The parent company of Ringling Bros. and Barnum & Bailey Circus, Feld Entertainment, told the Associated Press that they will be phasing out their elephant acts by 2018 due to "growing public concern about how the animals are treated."

According to a follow-up report by the Chicago Tribune, the decision was "difficult and debated at length," as elephants have been a centerpiece of the circus for over a century.

"There's been somewhat of a mood shift among our consumers," said Alana Feld, the company's executive vice president. "A lot of people aren't comfortable with us touring with our elephants."

Although I'm sure Feld would love to appear sympathetic to public discomfort, it appears that the change was at its root financially motivated. Feld's 43 pachyderms constitute the largest herd of Asian elephants in North America, and it costs about $65,000 per year to care for each—a number that is significantly augmented by the fight against an increasing amount of "anti-circus" legislation:

Another reason for the decision, company President Kenneth Feld said, was that certain cities and counties have passed "anti-circus" and "anti-elephant" ordinances. The company's three shows visit 115 cities throughout the year, and Feld said it's expensive to fight legislation in each jurisdiction. It's also difficult to plan tours amid constantly changing regulations, he said.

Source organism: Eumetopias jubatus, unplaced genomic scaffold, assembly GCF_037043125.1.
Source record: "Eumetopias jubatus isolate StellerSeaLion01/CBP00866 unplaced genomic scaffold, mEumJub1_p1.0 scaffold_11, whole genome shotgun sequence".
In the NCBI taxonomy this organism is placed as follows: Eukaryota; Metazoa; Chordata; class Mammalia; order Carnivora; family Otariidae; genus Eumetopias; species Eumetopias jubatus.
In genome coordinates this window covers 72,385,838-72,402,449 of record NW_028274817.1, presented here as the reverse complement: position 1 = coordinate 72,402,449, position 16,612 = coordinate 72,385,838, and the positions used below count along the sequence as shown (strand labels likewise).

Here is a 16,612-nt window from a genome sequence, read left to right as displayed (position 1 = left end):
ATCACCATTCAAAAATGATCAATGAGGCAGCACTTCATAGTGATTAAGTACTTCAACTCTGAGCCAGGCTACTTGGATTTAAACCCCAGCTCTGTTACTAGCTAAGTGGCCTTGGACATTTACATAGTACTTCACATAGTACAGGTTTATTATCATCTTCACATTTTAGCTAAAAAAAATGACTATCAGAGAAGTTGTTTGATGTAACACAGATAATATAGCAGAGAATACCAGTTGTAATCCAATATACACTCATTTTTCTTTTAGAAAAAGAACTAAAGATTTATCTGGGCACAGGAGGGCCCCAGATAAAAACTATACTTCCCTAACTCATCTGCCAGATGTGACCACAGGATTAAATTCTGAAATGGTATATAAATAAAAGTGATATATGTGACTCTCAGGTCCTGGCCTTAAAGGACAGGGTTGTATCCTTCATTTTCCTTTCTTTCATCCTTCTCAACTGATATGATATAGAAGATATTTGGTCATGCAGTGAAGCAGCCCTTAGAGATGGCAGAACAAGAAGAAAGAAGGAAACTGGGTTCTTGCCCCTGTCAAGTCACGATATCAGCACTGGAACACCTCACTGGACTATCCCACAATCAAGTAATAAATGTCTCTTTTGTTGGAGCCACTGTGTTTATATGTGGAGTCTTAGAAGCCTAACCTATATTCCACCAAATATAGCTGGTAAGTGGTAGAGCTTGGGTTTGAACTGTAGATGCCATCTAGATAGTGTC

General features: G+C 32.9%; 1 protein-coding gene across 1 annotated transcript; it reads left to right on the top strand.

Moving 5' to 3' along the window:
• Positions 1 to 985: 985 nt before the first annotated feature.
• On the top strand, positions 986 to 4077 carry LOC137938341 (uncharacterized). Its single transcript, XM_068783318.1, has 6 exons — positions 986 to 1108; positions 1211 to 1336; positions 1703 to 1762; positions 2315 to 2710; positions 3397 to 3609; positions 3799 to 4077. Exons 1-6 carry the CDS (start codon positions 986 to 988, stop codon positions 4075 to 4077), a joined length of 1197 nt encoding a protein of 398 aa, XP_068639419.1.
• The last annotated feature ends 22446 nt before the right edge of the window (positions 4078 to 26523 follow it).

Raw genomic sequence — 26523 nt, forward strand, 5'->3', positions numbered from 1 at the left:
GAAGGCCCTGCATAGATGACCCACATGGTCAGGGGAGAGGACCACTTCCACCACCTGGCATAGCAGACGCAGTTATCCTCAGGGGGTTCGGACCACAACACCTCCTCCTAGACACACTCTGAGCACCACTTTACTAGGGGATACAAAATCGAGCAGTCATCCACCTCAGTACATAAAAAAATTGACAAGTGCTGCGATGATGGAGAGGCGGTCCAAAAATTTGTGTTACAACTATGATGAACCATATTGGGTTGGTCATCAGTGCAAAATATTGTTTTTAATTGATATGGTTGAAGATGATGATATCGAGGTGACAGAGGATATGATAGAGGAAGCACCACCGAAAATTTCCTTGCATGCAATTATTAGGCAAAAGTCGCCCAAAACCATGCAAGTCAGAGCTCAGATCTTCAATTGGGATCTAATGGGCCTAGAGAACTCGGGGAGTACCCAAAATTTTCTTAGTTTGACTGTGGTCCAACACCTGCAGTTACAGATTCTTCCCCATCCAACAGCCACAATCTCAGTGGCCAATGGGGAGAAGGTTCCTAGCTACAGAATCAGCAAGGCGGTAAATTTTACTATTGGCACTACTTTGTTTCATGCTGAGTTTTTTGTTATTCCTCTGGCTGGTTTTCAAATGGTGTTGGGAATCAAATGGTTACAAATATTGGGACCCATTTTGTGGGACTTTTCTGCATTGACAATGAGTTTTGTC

"All of the resources used to fight these things can be put towards the elephants," Feld said during an interview at the Center for Elephant Conservation. "We're not reacting to our critics; we're creating the greatest resource for the preservation of the Asian elephant."

29 of Feld's 43 elephants already live at the company's 200-acre Center for Elephant Conservation in Florida; the other 14 will arrive as they are retired from the circus. Feld told the Tribune that he hopes the center eventually "expands to something the public will be able to see." So, a zoo?

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Although Feld Entertainment won a 14-year legal battle last year over unproven allegations of mistreated elephants, there is plenty of evidence to show that the bungled lawsuit (the original plaintiff was found to have been paid at least $190,000 by animal-rights groups, completely discrediting their case and ultimately leading to Feld Entertainment receiving $25.2 million in settlements) was, in fact, merited.

There is reason to be skeptical—but for now, let's hope these beautiful, highly intelligent creatures really are moving on to a happier, more dignified life.

Image via Associated Press


Contact the author at ellie@jezebel.com.